Unfortunately somewhere along the line, the PC version came unstuck, and at this time Alan Wake is only confirmed for the Xbox 360. The future of the PC version is in the hands of the publisher, and as that publisher is it's-all-about-the-Xbox Microsoft, it's not looking good. In addition, game videos posted from E3 2009 and various other events show a more linear game than was first envisaged, leading to speculation that the title might not be the massive sandbox experience we were lead to believe.

It's all good news for Xbox 360 owners however, as despite the continuous changes, Alan Wake does still look promising. Expect it around autumn. (Official site).

#9 Red Dead Redemption

There are many certainties in life - you will have to pay your taxes. You will be cut off by a BMW driver. One day, all the atoms that make you up will shuffle off and do something else, and Rockstar make incredible games.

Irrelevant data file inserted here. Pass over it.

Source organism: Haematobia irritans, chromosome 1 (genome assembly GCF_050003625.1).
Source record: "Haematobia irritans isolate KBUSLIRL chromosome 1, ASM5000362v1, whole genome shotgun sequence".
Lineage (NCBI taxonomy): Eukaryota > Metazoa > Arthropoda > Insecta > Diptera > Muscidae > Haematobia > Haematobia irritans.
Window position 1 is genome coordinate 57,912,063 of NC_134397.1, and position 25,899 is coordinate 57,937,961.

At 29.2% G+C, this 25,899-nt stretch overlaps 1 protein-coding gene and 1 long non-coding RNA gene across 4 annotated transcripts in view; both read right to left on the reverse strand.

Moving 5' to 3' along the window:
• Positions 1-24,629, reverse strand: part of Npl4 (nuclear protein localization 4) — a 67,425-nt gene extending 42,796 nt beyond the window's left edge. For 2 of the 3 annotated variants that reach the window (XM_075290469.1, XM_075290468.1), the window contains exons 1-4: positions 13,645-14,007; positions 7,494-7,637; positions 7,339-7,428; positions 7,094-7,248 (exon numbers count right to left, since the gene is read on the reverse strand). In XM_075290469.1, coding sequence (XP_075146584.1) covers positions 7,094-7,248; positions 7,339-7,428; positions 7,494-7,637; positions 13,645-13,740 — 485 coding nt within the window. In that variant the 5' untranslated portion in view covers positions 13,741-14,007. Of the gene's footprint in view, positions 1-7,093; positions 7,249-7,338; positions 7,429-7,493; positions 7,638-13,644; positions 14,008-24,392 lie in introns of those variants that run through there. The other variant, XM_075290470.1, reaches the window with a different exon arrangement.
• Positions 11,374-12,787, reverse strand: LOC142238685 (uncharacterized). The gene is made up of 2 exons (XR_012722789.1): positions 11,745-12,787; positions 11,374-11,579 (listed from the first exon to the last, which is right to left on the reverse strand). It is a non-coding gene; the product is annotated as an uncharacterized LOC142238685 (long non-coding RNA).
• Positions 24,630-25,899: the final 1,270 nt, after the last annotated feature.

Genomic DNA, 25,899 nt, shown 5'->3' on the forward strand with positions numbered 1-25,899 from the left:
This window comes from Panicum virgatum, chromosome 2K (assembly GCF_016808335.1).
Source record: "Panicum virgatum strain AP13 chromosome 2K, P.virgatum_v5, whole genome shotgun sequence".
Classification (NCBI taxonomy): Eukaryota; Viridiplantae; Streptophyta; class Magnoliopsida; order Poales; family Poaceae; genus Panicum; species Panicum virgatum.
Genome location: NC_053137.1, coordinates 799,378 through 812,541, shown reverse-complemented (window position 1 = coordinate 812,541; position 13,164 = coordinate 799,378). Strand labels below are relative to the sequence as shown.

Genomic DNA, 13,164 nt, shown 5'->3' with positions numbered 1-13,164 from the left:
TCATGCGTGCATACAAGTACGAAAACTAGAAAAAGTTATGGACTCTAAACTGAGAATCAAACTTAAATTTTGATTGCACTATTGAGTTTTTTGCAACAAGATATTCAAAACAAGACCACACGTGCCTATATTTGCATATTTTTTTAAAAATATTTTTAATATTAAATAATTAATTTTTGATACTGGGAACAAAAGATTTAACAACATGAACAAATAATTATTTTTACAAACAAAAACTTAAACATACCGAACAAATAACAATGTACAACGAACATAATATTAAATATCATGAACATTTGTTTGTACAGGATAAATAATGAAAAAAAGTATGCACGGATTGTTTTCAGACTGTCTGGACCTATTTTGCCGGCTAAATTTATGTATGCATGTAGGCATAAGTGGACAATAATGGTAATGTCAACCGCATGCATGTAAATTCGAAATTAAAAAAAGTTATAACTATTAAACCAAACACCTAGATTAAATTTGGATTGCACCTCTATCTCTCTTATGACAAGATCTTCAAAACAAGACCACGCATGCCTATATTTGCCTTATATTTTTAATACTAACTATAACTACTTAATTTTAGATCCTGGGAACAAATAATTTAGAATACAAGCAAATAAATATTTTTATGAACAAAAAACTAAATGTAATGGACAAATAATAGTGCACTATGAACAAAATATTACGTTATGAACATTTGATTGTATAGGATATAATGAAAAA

We took a look at Redemption back in August, and discovered that the scope of Rockstar's vision is only limited to the number of bytes you can put on a DVD. Redemption tells the story of James Marston, a kind of outlaw with a heart of gold who takes the side of the law, but isn't above breaking it himself. Rockstar's Grand Theft Auto IV game engine, suitably modified, is brought back for another round, and this time manages to project a stunningly accurate reproduction of the American West at the turn of the 20th century.